They have ports for EPOC and Linux, so I bet they allready have experience on cross-platform development inluding wireless OS development. But a few more guys would probably be good if they want to expand in the wireless market.

    However, are hernslabs THAT good? I have no idea about how portable the opera-code is. And I would definatly not be able to port it myself. But compare opera 3.6 for windows and for beos. The windows version is ROCK STABLE! Opera has always been rockstable. Version 4 still has a lot of bug though. It surprised me that they will release a version 5.0 without fixing the bugs in 4.0. This is not opera to me. Sounds more like MS or something.

    However, as the windows version of 3.6 is rock stable, the BeOS port is not. Did hernslabs do a good job? I can’t say, I don’t know if the code was easy to port or not. And I know that porting such a large application is a hard job and you need to have talent for it. So I can’t judge them.
    But I have the fact: Opera for windows is stable, Opera for BeOS is not. Speed and stability is Operas trademark. So releasing an unstable buggy brower would not do good to operas reputation, even if it’s released on a small platform like BeOS.
    Can Opera software stand up and say: “We are proud about the BeOS version of Opera”?
    I don’t think so, not if you compare it to the Windows version.

    I’m not saying that I’m not thankful for hernslabs job on the port. I like having opera for BeOS. I have always liked opera. But I’m trying to see it in the perspective of Opera Software. And to me it’s confusing why they would want to work with hernslabs for any reasons other than 1.) they suppose that it would make them able to make a better beos port if they have a closer relationship. 2.) hernslabs has made very good ports for other platforms that Opera soft would want their browser released for.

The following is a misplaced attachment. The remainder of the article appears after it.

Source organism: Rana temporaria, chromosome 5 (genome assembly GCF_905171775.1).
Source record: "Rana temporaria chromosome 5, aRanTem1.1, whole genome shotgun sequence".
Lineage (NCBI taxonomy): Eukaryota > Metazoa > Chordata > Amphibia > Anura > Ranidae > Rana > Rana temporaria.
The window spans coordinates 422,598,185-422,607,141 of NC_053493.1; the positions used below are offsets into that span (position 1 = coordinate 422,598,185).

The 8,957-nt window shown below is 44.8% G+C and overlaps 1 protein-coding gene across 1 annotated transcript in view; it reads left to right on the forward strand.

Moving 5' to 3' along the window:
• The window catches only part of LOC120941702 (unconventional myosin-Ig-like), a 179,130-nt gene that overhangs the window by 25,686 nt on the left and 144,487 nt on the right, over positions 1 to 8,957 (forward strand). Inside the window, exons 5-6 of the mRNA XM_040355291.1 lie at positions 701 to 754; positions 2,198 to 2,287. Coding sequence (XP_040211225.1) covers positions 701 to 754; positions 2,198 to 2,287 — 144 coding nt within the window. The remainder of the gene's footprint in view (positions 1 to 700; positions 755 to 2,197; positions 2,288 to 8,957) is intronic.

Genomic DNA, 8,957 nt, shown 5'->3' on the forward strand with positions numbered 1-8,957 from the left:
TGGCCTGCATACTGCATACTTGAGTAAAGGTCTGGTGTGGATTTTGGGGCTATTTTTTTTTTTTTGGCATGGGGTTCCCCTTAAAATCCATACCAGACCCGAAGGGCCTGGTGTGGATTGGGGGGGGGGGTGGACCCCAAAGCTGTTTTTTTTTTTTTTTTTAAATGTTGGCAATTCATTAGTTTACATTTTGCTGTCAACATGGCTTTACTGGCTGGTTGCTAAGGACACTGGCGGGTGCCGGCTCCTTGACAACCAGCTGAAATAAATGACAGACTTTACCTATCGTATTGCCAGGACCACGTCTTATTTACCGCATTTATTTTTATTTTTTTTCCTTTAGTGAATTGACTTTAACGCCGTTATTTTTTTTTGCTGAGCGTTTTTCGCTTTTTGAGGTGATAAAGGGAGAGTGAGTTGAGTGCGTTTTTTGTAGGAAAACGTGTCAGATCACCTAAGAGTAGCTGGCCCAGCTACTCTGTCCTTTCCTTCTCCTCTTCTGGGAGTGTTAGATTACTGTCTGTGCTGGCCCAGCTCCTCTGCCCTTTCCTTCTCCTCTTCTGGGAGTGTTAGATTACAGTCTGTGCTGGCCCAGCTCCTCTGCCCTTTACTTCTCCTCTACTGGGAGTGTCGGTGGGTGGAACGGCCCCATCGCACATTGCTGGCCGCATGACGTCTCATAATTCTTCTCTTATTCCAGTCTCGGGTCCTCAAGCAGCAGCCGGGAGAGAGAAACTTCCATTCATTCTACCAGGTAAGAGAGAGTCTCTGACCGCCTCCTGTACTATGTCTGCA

I hope Opera is being realistic enough to realize that an unstable 3.x browser won’t sell gold nowdays. Even if it’s for a platform where people scream and pray for a good browser(with javascript).

  7. Aleksey Says:

    A bit off-topic, but may be of interest.

    dailyradar.com has posted a review of the Compaq iPaq, this one running MS’s software. They seem to like it, but have some complaints, such as the utter dominance of MS stuff on it, as well as the ads (if you don’t look at them for a few minutes, the machine shuts down).

    The say that the built-in browser tends to work ok, rendering most sites decently.

    Of course, what I’d like to see is the BeIA version of this. For instance, does it have the same annoying ad policy? How the browser perform? How are the media capabilities? Etc, etc…

    review here:

  8. Scott B Says:

    In Response To rain @ 12/14/2000 9:26:01 PM

    Re: [No Subject]

    My point was only that the press release title seemed to hint that wireless was the reason for the purchase.
    What I posted about WML/WAP support came from the Opera site itself. It said WML/WAP was a “NEW” feature in Opera 5. Maybe it was there in Opera 4 but they just sisn’t let anyone know about it.

  9. chuck Says:

    In Response To tpv @ 12/14/2000 12:00:35 AM

    Re: Don’t just to immediate conclusions


    -Opera bought Hern to revise the existing browser code to be easily ported to any platform (P.C., I.A., etc.) This is good as it would reduce the overhead required to support new platforms or existing ones with a small user base (like BeOS) :)

    -Opera intends to diversify. Afaik, Opera’s only product is Opera. This helps protect Opera in the event demand lessens for the browser.

    I’m speculating, of course, but it makes sense. I am sure, however that this deal has been in the works for a long time, possibly since the time Opera hired Hern Labs to do the port.